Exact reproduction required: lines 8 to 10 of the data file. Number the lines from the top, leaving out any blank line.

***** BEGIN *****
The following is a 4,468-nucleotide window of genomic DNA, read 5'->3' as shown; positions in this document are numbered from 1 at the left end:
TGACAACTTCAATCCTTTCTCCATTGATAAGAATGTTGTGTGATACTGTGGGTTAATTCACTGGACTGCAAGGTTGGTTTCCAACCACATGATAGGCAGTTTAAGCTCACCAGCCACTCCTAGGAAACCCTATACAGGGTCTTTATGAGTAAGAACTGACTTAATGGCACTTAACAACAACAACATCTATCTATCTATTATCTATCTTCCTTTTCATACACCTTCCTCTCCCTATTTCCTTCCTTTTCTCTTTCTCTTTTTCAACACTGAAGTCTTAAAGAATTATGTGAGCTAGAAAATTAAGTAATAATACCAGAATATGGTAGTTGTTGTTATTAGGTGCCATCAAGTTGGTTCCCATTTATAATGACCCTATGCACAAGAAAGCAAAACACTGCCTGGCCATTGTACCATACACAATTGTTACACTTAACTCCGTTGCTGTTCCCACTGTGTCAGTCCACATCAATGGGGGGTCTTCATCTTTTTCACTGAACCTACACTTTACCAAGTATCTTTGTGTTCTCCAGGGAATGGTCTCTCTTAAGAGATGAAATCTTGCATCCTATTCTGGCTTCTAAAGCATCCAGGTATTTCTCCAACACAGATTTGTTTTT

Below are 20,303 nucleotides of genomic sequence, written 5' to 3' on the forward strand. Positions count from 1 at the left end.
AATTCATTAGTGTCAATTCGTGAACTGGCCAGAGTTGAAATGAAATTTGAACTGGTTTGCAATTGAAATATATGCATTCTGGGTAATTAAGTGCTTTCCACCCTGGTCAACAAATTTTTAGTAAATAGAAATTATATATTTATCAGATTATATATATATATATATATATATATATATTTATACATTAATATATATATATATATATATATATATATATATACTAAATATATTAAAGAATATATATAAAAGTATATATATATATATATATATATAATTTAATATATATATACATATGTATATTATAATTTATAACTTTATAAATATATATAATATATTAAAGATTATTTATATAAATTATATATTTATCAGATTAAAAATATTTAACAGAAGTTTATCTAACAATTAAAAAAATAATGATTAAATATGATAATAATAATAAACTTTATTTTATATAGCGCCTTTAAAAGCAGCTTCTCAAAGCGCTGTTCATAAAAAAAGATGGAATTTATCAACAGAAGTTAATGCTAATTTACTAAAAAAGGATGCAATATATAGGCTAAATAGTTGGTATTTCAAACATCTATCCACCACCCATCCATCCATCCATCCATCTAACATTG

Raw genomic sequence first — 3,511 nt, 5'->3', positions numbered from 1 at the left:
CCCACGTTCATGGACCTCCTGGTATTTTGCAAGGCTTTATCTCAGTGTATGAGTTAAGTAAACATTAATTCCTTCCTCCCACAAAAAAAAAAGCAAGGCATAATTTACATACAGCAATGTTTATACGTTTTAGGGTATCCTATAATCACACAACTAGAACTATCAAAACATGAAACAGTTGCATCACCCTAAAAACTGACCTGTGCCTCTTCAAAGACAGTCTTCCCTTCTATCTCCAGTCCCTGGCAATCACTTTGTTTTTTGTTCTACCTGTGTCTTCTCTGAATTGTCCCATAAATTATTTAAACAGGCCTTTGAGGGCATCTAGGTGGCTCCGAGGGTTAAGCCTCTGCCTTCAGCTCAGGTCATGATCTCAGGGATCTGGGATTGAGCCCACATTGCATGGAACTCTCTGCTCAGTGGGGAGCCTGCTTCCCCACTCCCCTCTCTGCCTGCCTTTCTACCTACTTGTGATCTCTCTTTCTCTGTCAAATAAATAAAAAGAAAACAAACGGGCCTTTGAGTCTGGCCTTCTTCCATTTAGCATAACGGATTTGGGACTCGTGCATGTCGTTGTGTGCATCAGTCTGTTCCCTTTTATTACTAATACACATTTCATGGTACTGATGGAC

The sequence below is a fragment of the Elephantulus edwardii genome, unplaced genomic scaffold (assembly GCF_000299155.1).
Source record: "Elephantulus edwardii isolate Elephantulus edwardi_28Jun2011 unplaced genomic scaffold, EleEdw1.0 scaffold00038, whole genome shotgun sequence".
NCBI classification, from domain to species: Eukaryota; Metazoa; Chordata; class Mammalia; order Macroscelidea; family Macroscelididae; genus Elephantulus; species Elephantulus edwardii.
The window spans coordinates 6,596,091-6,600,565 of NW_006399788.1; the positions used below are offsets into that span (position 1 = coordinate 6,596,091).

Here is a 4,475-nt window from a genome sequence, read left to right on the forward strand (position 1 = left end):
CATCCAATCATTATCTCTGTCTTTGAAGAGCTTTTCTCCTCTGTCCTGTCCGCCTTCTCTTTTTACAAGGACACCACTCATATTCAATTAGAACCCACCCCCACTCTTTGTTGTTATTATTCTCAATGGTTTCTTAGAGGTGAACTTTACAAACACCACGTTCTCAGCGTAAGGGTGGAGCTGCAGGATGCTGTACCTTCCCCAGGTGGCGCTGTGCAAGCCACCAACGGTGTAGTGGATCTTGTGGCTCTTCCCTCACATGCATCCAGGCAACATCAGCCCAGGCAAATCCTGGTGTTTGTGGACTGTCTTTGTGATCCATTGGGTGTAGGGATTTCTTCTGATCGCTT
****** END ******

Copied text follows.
Source record: "Elephantulus edwardii isolate Elephantulus edwardi_28Jun2011 unplaced genomic scaffold, EleEdw1.0 scaffold00038, whole genome shotgun sequence".
NCBI classification, from domain to species: Eukaryota; Metazoa; Chordata; class Mammalia; order Macroscelidea; family Macroscelididae; genus Elephantulus; species Elephantulus edwardii.
The window spans coordinates 6,596,091-6,600,565 of NW_006399788.1; the positions used below are offsets into that span (position 1 = coordinate 6,596,091).